Wednesday, September 22, 1999

Inmate Firefighters Join Fire Lines in 6 Counties

Nearly 2,000 inmate firefighters from the California Department of Corrections have joined the battle lines against raging wildfires that threaten communities and open lands in counties from the Oregon border to Central California.

Orange-suited inmates from 28 of the state’s 38 conservation camps from as far south as San Diego have been pulled in to help other fire crews contain the blazes caused by thousands of lighting strikes last Sunday and Monday. The 1,731 inmates and 160 staff from the California Department of Corrections (CDC) will remain on the fire lines until they are fully contained and then will be deployed to help contain other blazes. Currently, there are 114 CDC crews on the fire lines at nine major locations that together encompass approximately 250 separate fires. No inmate fire deaths or serious injuries have been reported to date.

Inmates assigned to minimum level security conservation camps are those typically convicted of non-violent offenses. They must pass a highly selective screening process and a rigorous training regime that includes 64 hours of classroom and hands-on fire fighting training. The average camp inmate is serving a two year sentence and will spend nine months in camp before being paroled.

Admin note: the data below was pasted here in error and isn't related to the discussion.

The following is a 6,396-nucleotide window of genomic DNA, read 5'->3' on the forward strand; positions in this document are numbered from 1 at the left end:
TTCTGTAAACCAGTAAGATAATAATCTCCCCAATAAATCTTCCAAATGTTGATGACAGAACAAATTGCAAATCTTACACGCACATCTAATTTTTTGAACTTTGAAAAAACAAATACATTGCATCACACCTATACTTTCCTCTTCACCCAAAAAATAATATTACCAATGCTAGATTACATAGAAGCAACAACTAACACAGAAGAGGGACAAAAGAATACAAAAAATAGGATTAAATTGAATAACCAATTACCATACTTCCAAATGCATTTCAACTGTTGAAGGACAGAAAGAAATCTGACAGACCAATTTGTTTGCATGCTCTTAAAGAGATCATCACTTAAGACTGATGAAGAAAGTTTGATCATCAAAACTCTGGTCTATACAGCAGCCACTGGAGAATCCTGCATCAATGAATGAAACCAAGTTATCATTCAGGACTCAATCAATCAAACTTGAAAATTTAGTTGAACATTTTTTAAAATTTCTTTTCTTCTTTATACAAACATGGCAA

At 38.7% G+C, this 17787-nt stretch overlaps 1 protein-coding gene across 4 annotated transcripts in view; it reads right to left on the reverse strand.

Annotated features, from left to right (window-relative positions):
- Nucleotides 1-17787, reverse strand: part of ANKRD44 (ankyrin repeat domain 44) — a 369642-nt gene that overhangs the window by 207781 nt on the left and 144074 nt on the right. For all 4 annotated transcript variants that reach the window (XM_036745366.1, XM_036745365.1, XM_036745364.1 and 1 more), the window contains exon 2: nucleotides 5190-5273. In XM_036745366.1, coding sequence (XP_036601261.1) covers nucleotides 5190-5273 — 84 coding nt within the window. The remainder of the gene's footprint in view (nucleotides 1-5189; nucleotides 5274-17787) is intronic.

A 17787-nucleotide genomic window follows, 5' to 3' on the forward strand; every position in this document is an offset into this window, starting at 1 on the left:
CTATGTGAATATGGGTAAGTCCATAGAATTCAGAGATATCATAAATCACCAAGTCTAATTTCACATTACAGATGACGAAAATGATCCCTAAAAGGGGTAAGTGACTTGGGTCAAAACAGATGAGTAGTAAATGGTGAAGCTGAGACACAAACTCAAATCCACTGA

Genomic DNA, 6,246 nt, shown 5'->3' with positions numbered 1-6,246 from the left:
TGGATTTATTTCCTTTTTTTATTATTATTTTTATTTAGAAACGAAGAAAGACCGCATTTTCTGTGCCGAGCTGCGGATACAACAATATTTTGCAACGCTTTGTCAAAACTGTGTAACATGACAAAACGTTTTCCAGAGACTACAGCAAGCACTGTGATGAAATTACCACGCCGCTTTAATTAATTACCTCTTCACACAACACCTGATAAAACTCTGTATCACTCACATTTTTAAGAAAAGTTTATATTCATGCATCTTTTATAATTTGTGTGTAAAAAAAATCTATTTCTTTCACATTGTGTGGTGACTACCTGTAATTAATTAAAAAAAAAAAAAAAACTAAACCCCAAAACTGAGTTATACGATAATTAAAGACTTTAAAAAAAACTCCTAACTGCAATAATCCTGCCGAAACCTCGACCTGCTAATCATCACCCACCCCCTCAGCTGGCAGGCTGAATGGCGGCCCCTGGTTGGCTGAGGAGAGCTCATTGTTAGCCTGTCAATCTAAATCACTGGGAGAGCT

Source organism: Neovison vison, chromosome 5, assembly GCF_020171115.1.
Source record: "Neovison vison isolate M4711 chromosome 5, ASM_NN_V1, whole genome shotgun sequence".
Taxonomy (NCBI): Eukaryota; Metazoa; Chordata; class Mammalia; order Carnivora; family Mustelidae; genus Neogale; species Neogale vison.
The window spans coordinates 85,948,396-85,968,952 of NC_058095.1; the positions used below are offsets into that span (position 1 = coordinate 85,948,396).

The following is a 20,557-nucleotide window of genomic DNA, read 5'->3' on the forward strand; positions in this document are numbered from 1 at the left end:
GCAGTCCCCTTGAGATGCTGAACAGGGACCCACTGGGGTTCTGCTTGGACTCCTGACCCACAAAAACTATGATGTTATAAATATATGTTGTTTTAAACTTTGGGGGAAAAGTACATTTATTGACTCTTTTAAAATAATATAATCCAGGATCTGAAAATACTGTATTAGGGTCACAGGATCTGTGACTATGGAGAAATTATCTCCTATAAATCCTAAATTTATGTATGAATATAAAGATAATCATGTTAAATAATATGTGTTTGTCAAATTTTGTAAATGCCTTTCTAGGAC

Nearly 4,000 inmates are housed in the series of camps that are jointly operated by CDC and the California Department of Forestry and Fire Protection (CDF). CDC oversees camp security and operations while CDF provides the fire fighting training and supervision of inmate firefighters on duty.

Conservation camp inmates provide over two million hours of firefighting response and prevention services during an average fire season. They are paid $1.00 per hour on the fire lines and from $1.45 to $3.90 a day for non-emergency work. It is estimated that their work saves more than $70 million in costs to state and local governments.

When not fighting fires, inmates provide from six to eight million hours of conservation and project work annually, including such emergency and non-emergency tasks as earthquake response, flood control, wildlife habitat preservation and graffiti removal.

Note: CDC Information Specialist Lt. Mack Reynolds is currently available at the Butte Complex Incident Command Post at the Silver Dollar Fairgrounds in Chico to assist media interested in covering the inmates’ firefighting efforts. He can be reached at (530) 345-3892.